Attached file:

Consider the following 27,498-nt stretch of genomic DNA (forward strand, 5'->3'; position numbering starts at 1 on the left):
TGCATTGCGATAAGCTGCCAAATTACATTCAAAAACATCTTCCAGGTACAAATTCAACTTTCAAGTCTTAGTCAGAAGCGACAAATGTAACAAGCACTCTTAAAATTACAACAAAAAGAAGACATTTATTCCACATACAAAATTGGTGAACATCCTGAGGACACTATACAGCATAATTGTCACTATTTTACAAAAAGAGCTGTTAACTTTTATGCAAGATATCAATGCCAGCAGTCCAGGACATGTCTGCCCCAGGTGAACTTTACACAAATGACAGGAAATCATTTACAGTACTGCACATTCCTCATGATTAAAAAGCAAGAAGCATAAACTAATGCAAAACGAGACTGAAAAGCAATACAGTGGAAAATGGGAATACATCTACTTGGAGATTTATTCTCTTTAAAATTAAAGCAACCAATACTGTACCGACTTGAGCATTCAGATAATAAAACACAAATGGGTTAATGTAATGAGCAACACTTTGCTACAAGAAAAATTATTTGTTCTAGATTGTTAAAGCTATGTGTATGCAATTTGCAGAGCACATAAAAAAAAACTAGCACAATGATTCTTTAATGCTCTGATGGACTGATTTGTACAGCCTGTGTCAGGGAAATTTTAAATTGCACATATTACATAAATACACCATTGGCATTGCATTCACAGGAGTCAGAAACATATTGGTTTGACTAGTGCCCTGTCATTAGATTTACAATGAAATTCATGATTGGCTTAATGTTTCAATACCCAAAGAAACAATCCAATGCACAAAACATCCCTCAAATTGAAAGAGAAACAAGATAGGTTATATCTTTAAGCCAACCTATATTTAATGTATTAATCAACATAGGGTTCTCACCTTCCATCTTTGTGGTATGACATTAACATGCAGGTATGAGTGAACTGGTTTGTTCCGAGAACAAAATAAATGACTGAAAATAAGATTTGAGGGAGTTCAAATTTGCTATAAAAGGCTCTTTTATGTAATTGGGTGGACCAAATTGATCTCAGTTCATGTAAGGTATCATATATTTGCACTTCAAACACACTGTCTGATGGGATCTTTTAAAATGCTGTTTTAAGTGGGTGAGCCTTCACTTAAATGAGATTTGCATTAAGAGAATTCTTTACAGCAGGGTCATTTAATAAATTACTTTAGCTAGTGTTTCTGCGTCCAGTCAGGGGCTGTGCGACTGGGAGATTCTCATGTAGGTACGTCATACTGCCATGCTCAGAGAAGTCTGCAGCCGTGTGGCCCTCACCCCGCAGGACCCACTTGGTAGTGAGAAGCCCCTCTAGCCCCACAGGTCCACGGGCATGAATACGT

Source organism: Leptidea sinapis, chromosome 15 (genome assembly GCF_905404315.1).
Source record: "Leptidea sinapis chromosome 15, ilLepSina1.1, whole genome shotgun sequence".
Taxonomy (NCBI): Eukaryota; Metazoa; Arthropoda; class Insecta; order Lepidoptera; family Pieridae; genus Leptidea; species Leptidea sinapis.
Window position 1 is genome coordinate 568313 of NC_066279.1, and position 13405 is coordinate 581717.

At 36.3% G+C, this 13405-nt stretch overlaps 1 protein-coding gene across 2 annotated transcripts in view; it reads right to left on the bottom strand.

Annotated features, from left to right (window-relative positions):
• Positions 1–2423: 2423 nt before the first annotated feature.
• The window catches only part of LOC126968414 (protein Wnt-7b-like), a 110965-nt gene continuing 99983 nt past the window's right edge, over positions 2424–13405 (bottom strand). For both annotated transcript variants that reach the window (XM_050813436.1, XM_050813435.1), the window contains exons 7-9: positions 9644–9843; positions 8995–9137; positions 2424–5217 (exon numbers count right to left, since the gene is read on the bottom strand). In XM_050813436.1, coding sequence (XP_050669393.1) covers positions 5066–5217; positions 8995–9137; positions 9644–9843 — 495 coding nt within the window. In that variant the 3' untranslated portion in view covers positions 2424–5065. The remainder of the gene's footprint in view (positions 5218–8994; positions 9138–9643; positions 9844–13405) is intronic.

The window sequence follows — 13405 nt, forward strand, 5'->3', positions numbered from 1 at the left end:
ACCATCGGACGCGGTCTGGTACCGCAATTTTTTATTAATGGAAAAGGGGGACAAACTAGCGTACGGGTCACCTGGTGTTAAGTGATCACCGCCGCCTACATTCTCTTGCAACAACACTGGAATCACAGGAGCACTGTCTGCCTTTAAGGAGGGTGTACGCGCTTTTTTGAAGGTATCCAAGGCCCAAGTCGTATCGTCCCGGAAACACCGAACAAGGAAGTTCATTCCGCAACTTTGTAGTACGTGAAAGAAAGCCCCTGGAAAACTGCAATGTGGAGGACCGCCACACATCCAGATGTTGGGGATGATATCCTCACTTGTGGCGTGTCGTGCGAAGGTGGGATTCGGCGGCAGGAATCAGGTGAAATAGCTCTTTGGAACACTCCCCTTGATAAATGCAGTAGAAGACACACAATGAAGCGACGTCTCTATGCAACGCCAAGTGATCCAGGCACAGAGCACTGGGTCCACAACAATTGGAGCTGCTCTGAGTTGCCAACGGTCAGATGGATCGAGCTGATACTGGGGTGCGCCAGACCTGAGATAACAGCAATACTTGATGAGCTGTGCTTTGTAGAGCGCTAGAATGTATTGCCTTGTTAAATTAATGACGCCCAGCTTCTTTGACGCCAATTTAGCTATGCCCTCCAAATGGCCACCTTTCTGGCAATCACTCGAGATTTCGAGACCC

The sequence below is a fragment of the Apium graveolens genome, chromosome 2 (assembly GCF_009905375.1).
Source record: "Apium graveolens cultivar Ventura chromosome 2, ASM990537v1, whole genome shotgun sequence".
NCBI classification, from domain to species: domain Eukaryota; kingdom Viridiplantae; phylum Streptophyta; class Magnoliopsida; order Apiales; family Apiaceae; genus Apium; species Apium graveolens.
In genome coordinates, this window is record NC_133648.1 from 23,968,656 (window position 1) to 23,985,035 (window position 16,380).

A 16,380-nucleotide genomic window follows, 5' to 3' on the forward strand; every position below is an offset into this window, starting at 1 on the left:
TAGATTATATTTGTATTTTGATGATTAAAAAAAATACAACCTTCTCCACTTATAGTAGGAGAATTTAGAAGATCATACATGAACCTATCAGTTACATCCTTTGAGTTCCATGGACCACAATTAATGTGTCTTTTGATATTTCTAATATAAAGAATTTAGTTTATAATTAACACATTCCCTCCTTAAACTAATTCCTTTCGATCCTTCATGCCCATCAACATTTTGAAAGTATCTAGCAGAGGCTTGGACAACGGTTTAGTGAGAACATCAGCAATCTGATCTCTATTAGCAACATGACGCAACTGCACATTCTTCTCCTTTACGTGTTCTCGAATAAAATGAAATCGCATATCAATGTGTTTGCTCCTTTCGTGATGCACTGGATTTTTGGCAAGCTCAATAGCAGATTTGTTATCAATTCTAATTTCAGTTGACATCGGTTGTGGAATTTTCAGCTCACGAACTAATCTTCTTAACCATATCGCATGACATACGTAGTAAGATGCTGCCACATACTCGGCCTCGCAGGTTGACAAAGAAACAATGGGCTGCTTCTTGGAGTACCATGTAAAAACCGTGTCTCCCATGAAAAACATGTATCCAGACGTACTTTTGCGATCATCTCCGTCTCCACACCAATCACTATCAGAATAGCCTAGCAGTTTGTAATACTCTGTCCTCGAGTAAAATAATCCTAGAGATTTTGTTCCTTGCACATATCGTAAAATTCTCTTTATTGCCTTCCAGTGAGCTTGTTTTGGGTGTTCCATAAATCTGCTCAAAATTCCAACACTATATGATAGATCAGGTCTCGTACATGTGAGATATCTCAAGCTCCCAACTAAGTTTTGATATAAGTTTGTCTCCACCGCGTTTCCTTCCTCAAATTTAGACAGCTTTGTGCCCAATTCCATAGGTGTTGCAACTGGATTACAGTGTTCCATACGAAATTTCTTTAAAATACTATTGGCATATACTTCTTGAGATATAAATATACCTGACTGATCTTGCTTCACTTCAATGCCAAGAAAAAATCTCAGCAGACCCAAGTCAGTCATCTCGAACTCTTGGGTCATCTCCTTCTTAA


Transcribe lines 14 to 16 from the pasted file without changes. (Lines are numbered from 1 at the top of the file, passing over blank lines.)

Source record: "Apium graveolens cultivar Ventura chromosome 2, ASM990537v1, whole genome shotgun sequence".
NCBI classification, from domain to species: domain Eukaryota; kingdom Viridiplantae; phylum Streptophyta; class Magnoliopsida; order Apiales; family Apiaceae; genus Apium; species Apium graveolens.
In genome coordinates, this window is record NC_133648.1 from 23,968,656 (window position 1) to 23,985,035 (window position 16,380).